If the area is excavated properly and the dirt is compacted and tampered down to become a hard surface, patios or driveways could last 5-10 years and be re-surfaced as needed.
Dirt surfaces will suffer in wet, windy regions or areas that experience a freeze-thaw cycle. A rooftop or patio overhang can help to protect a dirt patio space, but generally, this option is only viable for Southern states.
Loose gravel is another cheap option but unlike dirt, can be used in a variety of climates. Gravel is versatile and allows for excellent drainage, but has a very basic aesthetic.
It can easily fill in areas that have been excavated properly and will benefit from being poured against a wooden border. Gravel should be laid at least four inches thick, and landscape fabric underneath can be an extra barrier against weeds.
As with dirt, gravel will benefit from being compacted down to provide a hard surface, meaning you may have to compact and fill a few times during the project.
Gravel will always have a certain looseness to it, however, table and chair legs may wiggle through, which is the main detractor for homeowners. Tampering will help to keep stones firmly in place.
If gravel is not laid thick enough, it can be a nightmare once weeds start to form, however it's easily kept clean with a hose, and new gravel can be added as needed so maintenance is minimal.
Laying gravel is very DIY-friendly and cost-effective. If purchasing in bags, it's not as eco-friendly as other reusable materials, but is more environmentally friendly than concrete or pavers.
These paver alternatives offer a unique design with drainage and environmentally-friendly concepts in mind. They come in various materials and certain products specialize in different applications to suit your aesthetic and land use needs.
Permeable pavers use wider joints filled with small stones and aggregate, or natural materials like grass or dirt. The wider joints and porous fillers allow for water to drain underground, keeping rain and snow melt from running off into sewers where it has to be treated.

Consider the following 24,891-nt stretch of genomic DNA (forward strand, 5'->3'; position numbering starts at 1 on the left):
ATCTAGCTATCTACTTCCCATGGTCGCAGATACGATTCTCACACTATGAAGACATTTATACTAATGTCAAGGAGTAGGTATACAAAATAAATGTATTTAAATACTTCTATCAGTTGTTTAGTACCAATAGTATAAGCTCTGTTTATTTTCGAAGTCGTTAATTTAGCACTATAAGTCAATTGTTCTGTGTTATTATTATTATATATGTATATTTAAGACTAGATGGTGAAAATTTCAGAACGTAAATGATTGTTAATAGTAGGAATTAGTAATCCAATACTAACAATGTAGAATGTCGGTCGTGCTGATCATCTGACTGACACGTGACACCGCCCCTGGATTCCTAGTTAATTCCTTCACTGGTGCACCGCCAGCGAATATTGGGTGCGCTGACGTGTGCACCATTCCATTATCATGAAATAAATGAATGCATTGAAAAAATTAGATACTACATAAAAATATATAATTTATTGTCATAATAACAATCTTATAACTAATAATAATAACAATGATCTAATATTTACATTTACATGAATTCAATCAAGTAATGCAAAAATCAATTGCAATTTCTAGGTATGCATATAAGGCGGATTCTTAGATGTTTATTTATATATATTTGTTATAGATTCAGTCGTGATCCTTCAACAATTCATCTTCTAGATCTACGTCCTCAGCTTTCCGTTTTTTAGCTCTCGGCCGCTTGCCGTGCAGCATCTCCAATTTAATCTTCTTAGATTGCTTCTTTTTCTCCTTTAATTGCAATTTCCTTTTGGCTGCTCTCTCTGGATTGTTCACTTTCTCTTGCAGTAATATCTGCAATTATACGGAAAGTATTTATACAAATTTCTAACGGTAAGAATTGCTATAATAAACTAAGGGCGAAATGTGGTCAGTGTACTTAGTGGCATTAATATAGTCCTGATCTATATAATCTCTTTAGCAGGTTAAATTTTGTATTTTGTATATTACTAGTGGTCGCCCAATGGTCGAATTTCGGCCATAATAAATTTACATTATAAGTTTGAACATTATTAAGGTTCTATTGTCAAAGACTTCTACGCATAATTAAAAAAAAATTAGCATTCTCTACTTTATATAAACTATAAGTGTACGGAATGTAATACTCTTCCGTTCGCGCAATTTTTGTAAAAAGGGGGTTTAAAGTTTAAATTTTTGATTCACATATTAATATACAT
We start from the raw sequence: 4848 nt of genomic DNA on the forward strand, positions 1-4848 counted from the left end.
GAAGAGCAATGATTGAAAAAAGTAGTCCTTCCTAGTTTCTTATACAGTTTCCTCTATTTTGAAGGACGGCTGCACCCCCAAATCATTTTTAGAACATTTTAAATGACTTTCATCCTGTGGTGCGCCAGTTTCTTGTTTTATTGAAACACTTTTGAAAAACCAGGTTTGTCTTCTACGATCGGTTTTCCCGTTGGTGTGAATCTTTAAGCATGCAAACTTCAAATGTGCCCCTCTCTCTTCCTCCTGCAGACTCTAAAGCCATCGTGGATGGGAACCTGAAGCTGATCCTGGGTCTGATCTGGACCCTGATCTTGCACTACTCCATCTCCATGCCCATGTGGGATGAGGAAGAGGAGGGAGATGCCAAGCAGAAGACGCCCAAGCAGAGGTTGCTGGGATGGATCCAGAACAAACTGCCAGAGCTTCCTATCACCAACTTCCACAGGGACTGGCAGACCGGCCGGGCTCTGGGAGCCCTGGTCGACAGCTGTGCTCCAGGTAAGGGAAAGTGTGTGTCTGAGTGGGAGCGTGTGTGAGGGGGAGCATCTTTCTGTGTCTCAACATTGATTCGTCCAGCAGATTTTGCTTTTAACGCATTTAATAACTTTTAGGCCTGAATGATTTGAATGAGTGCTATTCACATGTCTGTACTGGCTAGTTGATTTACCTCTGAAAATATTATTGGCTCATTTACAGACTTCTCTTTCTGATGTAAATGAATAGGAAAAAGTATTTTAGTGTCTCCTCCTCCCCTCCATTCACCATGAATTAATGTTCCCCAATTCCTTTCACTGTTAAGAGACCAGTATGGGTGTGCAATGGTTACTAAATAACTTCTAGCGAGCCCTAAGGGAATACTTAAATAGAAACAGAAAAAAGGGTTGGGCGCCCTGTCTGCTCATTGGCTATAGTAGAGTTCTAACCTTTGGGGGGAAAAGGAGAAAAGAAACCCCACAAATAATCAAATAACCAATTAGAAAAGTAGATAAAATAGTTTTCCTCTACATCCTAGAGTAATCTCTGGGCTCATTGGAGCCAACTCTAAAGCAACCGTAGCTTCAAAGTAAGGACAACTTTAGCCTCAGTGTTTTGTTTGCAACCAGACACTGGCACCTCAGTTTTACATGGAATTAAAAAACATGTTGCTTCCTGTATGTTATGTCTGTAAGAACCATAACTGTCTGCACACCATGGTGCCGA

Allowing water to drain into local aquifers brings rainwater to water basins, and there are often local government programs and rebates for installing these eco-friendly pavers.
These are excellent options for normal patios and driveways, but also specifically for areas that are prone to flooding, or have issues with slope and water run-off.
Permeable interlocking concrete pavers can be installed similarly to regular pavers, and require a gravel base and limestone screening underneath. You would not use polymeric or all-purpose sand between the joints, as again the point is to fill with materials that allow better drainage.
They are also available in plastic grids with options to use aggregate or turf as the porous material. Permeable clay bricks, pervious concrete, porous ashpalt, and permeable resin paving are other options.
If using a plastic grid, choose products that use 100 percent recycled material. These grids are good choices for extreme temperatures, and offer some of the best drainage options, as well as easy installation.
Some are more DIY-friendly than others, but all of them offer an excellent alternative to regular pavers when it comes to environmental impact. Cost will vary between what style you use, but are somewhere between $10-$40/ square foot.
Pavers are thought of as the only choice for patios, but all of these paver alternatives offer a variety of options to suit any space, budget, and style you might be after.
They vary in cost and DIY installation, but many of them offer a more eco-friendly way to enjoy the great outdoors, which is something we should all be considering.